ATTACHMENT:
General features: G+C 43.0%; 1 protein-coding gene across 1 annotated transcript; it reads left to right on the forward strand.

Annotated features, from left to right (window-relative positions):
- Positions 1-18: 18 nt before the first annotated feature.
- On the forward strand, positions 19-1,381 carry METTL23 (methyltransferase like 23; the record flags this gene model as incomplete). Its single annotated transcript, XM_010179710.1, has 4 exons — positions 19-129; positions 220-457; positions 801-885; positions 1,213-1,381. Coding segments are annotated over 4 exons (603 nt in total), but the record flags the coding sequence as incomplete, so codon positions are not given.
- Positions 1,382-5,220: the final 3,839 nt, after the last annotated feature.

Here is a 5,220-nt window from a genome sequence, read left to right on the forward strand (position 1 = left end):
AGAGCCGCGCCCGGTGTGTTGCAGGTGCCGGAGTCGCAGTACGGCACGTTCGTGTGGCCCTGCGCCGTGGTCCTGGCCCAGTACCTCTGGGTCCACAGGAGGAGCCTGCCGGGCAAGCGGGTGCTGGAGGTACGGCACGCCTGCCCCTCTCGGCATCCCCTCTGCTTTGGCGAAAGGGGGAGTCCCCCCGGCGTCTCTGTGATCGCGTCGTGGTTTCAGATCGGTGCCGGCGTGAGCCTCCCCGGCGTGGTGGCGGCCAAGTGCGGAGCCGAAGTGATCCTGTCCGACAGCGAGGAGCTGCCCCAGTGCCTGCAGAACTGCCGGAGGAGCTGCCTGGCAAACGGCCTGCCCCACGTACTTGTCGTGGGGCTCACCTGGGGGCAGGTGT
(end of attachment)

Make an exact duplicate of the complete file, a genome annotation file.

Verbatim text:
General features: G+C 43.0%; 1 protein-coding gene across 1 annotated transcript; it reads left to right on the forward strand.

Annotated features, from left to right (window-relative positions):
- Positions 1-18: 18 nt before the first annotated feature.
- On the forward strand, positions 19-1,381 carry METTL23 (methyltransferase like 23; the record flags this gene model as incomplete). Its single annotated transcript, XM_010179710.1, has 4 exons — positions 19-129; positions 220-457; positions 801-885; positions 1,213-1,381. Coding segments are annotated over 4 exons (603 nt in total), but the record flags the coding sequence as incomplete, so codon positions are not given.
- Positions 1,382-5,220: the final 3,839 nt, after the last annotated feature.

Here is a 5,220-nt window from a genome sequence, read left to right on the forward strand (position 1 = left end):
AGAGCCGCGCCCGGTGTGTTGCAGGTGCCGGAGTCGCAGTACGGCACGTTCGTGTGGCCCTGCGCCGTGGTCCTGGCCCAGTACCTCTGGGTCCACAGGAGGAGCCTGCCGGGCAAGCGGGTGCTGGAGGTACGGCACGCCTGCCCCTCTCGGCATCCCCTCTGCTTTGGCGAAAGGGGGAGTCCCCCCGGCGTCTCTGTGATCGCGTCGTGGTTTCAGATCGGTGCCGGCGTGAGCCTCCCCGGCGTGGTGGCGGCCAAGTGCGGAGCCGAAGTGATCCTGTCCGACAGCGAGGAGCTGCCCCAGTGCCTGCAGAACTGCCGGAGGAGCTGCCTGGCAAACGGCCTGCCCCACGTACTTGTCGTGGGGCTCACCTGGGGGCAGGTGT